The problem with offering feedback

Bigstock / Aechan

Offering constructive feedback takes time, preparation, courage and clarity. But it’s worth it -- clear feedback leads to growth and change.

“Turn to the person next to you and tell them of a time in your life or work when you have received less-than-helpful feedback.”

The room buzzes as pairs swap stories. When we gather again as a whole group, I ask, “What commonalities did you hear between the story you told and the story you heard? What made for less-than-helpful feedback?”

Hands shoot up, and people start recounting the frustrations of belittling bosses and picky partners, demeaning dress-downs and random rants.

In seven years of asking groups these questions, not once have I had a person say that they’ve never received less-than-helpful feedback. In fact, those stories are easy to remember and tell.

If they have difficulty recounting a story, it is the opposite one -- the story of a time when they received feedback that made a difference in their life, that affirmed the way that they did something or motivated them to change. In seven years of asking the question, numerous people have reported that they have never gotten that kind of quality feedback.

It’s tempting to dismiss them. Surely, they have received some kind of feedback that made a difference; they just don’t remember. Or maybe they just didn’t think about it as feedback. Or maybe they don’t want to recount the story because of the content of a constructive critique.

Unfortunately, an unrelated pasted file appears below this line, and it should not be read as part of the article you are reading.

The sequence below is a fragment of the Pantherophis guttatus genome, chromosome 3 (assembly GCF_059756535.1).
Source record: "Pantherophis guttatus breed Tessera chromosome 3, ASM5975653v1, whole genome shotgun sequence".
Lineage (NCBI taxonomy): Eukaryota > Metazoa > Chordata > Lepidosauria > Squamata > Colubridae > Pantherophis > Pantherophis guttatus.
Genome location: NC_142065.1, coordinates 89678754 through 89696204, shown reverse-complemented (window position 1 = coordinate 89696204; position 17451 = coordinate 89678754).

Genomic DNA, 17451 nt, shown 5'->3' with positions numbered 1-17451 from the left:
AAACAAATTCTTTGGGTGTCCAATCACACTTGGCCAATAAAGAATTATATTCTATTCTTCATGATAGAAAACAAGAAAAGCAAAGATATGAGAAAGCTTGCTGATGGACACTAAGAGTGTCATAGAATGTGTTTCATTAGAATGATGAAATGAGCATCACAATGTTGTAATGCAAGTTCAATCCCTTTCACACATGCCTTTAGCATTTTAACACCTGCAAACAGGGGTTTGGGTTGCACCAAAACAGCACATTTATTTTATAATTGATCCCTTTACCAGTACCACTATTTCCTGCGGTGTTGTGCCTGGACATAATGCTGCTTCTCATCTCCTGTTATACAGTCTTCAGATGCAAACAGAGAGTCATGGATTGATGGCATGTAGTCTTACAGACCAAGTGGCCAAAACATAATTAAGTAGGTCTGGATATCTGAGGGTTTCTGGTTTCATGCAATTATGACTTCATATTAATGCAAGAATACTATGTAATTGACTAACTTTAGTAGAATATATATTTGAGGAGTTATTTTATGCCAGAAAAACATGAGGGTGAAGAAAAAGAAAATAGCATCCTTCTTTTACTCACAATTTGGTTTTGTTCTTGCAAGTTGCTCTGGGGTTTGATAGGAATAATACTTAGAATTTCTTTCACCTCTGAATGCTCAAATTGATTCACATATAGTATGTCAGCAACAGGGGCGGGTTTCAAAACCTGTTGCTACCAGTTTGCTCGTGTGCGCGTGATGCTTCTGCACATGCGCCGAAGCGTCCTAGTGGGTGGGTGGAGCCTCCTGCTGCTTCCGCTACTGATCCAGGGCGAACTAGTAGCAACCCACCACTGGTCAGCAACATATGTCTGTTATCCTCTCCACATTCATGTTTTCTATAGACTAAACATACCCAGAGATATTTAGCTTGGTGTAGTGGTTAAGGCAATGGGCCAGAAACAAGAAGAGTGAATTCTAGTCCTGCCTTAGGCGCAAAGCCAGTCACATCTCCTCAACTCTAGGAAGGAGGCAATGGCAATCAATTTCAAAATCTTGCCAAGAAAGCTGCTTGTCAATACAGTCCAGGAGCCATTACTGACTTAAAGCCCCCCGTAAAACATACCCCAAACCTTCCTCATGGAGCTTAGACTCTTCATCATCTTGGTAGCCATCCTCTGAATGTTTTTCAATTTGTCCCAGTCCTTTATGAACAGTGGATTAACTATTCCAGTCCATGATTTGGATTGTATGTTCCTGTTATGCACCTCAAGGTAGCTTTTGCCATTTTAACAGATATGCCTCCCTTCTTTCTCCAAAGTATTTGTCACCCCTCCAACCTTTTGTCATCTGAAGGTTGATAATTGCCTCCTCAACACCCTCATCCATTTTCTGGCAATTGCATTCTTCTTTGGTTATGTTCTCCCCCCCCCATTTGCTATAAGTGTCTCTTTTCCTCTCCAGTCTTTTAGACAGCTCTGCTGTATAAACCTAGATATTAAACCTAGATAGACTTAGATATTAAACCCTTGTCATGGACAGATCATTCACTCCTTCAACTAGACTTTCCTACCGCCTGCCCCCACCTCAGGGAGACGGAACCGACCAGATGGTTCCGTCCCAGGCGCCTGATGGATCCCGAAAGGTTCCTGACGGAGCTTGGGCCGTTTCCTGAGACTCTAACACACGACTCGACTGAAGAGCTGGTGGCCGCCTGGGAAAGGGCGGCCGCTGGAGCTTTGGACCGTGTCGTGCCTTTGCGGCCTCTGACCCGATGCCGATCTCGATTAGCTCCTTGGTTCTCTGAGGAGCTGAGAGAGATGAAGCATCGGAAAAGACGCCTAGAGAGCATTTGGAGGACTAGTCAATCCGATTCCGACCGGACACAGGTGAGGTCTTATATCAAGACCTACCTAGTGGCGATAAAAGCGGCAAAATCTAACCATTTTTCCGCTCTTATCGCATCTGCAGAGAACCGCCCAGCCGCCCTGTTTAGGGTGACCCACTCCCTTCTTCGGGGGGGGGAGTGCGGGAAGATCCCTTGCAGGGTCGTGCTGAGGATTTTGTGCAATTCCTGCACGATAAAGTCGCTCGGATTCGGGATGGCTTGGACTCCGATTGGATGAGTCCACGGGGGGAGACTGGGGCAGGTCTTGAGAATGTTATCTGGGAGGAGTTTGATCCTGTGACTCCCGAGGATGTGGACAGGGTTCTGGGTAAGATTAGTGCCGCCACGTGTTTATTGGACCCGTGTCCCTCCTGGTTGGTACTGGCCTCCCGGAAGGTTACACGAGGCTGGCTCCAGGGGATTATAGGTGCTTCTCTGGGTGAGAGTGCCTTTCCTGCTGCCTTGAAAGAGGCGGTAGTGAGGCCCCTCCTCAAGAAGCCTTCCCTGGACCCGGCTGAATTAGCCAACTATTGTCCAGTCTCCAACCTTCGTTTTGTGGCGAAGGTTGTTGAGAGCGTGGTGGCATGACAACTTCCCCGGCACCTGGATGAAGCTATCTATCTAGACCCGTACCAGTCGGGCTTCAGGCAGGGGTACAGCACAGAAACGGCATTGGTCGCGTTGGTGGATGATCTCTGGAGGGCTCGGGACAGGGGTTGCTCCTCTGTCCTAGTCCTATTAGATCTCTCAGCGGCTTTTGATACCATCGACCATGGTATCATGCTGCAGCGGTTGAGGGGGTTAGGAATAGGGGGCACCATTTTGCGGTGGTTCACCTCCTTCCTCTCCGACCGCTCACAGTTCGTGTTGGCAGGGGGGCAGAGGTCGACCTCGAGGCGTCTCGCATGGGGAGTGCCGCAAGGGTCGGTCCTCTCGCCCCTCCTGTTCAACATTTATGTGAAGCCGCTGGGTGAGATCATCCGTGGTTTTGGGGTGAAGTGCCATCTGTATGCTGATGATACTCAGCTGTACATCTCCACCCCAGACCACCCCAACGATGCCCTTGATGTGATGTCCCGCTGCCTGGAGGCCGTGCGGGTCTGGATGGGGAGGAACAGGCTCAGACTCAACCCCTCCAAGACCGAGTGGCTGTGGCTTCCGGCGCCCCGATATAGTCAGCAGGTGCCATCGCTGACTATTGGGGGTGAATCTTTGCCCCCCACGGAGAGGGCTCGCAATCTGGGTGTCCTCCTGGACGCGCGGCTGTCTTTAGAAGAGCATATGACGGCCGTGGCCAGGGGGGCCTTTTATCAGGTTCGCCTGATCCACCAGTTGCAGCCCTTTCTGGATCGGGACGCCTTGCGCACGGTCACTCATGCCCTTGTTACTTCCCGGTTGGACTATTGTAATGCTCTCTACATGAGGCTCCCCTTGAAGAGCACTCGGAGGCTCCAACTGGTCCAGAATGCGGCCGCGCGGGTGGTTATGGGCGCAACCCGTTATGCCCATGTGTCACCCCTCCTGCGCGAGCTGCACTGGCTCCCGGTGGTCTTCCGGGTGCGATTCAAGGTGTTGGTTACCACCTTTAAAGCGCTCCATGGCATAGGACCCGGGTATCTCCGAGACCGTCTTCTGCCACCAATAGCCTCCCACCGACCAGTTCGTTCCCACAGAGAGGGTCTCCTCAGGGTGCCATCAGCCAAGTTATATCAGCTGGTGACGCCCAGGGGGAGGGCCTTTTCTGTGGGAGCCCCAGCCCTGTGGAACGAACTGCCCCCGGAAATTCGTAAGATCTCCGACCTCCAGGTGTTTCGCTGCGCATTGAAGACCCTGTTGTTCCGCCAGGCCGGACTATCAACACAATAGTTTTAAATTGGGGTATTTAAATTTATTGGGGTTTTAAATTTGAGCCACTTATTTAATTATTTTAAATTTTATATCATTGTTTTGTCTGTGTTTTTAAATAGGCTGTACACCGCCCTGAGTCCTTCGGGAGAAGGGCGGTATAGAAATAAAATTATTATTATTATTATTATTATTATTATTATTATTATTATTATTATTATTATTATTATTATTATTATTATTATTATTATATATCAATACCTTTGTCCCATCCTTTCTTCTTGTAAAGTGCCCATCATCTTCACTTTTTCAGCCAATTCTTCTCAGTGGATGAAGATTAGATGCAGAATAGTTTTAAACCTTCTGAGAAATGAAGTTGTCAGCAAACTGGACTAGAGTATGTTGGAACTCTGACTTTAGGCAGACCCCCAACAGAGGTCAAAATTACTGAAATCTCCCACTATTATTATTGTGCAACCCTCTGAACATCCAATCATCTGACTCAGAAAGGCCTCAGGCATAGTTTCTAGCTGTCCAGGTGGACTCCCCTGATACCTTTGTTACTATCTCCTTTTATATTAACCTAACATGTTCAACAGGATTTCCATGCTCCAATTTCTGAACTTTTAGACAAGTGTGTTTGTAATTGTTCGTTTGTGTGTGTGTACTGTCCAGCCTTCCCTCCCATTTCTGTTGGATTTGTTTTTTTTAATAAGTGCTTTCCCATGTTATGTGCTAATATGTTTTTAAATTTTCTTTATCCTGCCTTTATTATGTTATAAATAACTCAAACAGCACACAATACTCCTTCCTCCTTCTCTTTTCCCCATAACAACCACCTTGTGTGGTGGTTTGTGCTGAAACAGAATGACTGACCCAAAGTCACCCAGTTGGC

But what if they are right? What if this random sample across seven years actually represents a large number of professional people who have never received good feedback? This wouldn’t be just sad or disappointing. This would be bad stewardship of one of the most important resources that any institution has -- its people. What if they are right?

My hunch is this: almost every institutional leader understands at a theoretical level the developmental importance of offering quality feedback to our colleagues, but frankly, many of us have a difficult time doing it. This is easy to understand.

Offering the kind of substantive feedback that fosters growth and change requires our time and energy; it requires planning and preparation. It necessitates consistent follow-up, and that means regular meetings inserted into already full-to-overflowing calendars. And it obligates us to say difficult things as directly as we can.

This is not meant to impose guilt; every leader I know already has a long list of what we feel like we should be doing that we can’t get around to doing.

Instead, I want to suggest that we simply make space for a conversation with our colleagues -- our direct reports, our peers and our supervisors -- about how we offer feedback to one another within our institutions. Is it our collective sense that we do this well, that we are good about offering specific, constructive, timely feedback to one another? Or is it our collective sense that things go unsaid or, if something is said, it isn’t helpful?

The conversation alone holds promise to make us better stewards of each other’s gifts.